Moet & Chandon Gets Fresh


Green Point in Victoria, Australia forms part of Moet and Chandon’s vast worldwide empire (which includes Veuve Clicquot, Dom Perignon, etc) and it seems that this remote outpost has been given the freedom by their overlords in France to experiment and innovate in a way that would normally be taboo in the heartlands of Champagne.

Last weekend, whilst browsing the shelves in my local Oddbins, I came across a bottle of Green Point Rose 2002. Two things struck me. Firstly, that being only 4 years old, the wine was young for a top end sparkler and, secondly, the bottle was sealed with a crown cap. You know, exactly the same closure used on beer bottles. I had a double take!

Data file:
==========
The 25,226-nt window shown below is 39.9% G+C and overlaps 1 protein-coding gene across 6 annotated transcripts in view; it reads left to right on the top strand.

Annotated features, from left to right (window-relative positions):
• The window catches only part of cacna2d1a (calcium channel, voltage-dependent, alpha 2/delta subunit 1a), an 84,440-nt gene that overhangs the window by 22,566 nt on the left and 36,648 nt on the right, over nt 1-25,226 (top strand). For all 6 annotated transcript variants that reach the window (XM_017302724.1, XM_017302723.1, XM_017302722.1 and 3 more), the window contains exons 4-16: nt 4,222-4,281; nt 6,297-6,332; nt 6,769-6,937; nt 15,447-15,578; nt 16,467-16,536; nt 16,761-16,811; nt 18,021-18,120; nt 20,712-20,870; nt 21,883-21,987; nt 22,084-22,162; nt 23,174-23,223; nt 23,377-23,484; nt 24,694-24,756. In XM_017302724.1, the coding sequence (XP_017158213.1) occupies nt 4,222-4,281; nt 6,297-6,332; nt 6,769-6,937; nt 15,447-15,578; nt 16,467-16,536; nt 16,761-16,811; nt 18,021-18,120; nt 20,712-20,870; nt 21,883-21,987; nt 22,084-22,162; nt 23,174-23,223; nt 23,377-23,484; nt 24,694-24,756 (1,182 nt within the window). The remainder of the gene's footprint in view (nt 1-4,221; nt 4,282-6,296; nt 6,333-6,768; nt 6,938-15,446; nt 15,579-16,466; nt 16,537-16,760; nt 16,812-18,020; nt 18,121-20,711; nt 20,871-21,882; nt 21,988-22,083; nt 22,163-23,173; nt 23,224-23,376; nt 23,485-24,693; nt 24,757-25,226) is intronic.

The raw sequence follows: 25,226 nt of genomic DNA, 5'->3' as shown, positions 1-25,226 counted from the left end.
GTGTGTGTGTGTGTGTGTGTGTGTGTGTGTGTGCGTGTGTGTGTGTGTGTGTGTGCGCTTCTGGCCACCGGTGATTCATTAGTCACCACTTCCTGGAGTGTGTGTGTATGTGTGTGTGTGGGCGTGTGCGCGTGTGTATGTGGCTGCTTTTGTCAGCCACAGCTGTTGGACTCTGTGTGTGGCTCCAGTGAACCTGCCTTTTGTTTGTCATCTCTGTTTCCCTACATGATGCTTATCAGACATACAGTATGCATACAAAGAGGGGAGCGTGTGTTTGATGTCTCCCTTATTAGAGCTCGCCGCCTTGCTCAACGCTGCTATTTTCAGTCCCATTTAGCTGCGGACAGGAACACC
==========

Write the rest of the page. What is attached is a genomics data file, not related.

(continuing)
The wine cost £13.99 and was utterly delicious.

It would appear that Green Point have also had to deal with balancing the issue of product quality vs. cork aesthetics. Some might argue that flipping a crown cap doesn’t quite carry with it the romance of popping a Champagne cork, but if the cap results in a better quality, isn’t that what’s most importatnt?

The interesting thing here is that one of the most traditional wine products in the world has made a statement about freshness being critical to quality. They are effectively saying ” We are going to sell our champagne young and seal it with a cap to keep it fresh”. If they want to be really daring, we’d like offer them the opportunity to use our freshness indicator.

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